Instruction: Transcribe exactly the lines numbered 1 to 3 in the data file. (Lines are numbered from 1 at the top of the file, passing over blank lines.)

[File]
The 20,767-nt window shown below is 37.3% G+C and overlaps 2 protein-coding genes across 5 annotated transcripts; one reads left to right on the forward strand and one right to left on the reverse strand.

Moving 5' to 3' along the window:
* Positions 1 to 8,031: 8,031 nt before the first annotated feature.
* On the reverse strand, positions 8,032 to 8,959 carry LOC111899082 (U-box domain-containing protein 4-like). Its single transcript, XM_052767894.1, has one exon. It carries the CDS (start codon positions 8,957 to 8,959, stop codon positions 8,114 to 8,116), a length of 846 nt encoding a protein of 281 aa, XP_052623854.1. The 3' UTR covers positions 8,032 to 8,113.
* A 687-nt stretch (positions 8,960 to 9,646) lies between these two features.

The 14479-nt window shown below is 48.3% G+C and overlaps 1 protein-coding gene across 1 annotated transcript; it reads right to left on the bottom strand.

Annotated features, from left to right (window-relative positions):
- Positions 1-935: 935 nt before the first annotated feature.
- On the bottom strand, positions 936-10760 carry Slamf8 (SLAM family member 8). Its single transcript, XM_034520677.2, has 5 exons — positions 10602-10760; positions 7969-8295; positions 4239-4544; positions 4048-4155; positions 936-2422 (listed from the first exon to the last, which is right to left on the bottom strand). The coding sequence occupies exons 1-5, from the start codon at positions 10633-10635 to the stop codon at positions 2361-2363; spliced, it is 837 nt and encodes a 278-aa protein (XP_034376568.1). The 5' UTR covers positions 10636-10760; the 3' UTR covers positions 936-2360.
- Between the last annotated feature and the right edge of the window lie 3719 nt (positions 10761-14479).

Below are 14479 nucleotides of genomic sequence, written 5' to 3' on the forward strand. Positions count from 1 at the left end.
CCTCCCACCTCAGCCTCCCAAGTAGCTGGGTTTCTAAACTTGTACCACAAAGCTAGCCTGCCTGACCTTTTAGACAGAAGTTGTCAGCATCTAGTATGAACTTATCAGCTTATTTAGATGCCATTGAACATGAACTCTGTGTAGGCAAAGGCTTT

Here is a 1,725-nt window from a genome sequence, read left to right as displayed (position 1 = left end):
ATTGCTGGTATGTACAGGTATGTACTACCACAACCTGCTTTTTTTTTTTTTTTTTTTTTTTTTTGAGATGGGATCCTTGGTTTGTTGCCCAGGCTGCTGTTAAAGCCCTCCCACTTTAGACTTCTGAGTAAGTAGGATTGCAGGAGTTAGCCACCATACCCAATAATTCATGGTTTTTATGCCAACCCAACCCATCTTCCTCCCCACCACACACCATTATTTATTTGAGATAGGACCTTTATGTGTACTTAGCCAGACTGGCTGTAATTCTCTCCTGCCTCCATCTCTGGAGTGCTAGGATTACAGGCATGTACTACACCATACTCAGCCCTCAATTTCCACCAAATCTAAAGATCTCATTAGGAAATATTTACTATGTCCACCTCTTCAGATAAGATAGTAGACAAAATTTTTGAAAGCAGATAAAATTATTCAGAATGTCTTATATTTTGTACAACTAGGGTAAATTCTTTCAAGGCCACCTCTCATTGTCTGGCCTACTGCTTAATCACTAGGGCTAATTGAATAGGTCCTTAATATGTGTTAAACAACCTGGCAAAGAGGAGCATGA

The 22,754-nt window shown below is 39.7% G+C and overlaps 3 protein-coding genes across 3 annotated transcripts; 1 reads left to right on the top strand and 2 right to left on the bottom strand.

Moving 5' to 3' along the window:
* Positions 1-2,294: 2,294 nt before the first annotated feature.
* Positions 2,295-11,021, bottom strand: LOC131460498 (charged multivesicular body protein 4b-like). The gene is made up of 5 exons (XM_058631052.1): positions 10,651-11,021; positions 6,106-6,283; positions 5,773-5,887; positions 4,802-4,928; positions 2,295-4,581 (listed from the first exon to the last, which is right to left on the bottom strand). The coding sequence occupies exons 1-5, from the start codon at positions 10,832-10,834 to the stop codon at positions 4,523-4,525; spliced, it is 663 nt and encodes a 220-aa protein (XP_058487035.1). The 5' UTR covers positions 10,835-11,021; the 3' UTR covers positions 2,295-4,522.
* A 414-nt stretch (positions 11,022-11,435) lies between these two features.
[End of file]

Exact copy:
The 20,767-nt window shown below is 37.3% G+C and overlaps 2 protein-coding genes across 5 annotated transcripts; one reads left to right on the forward strand and one right to left on the reverse strand.

Moving 5' to 3' along the window:
* Positions 1 to 8,031: 8,031 nt before the first annotated feature.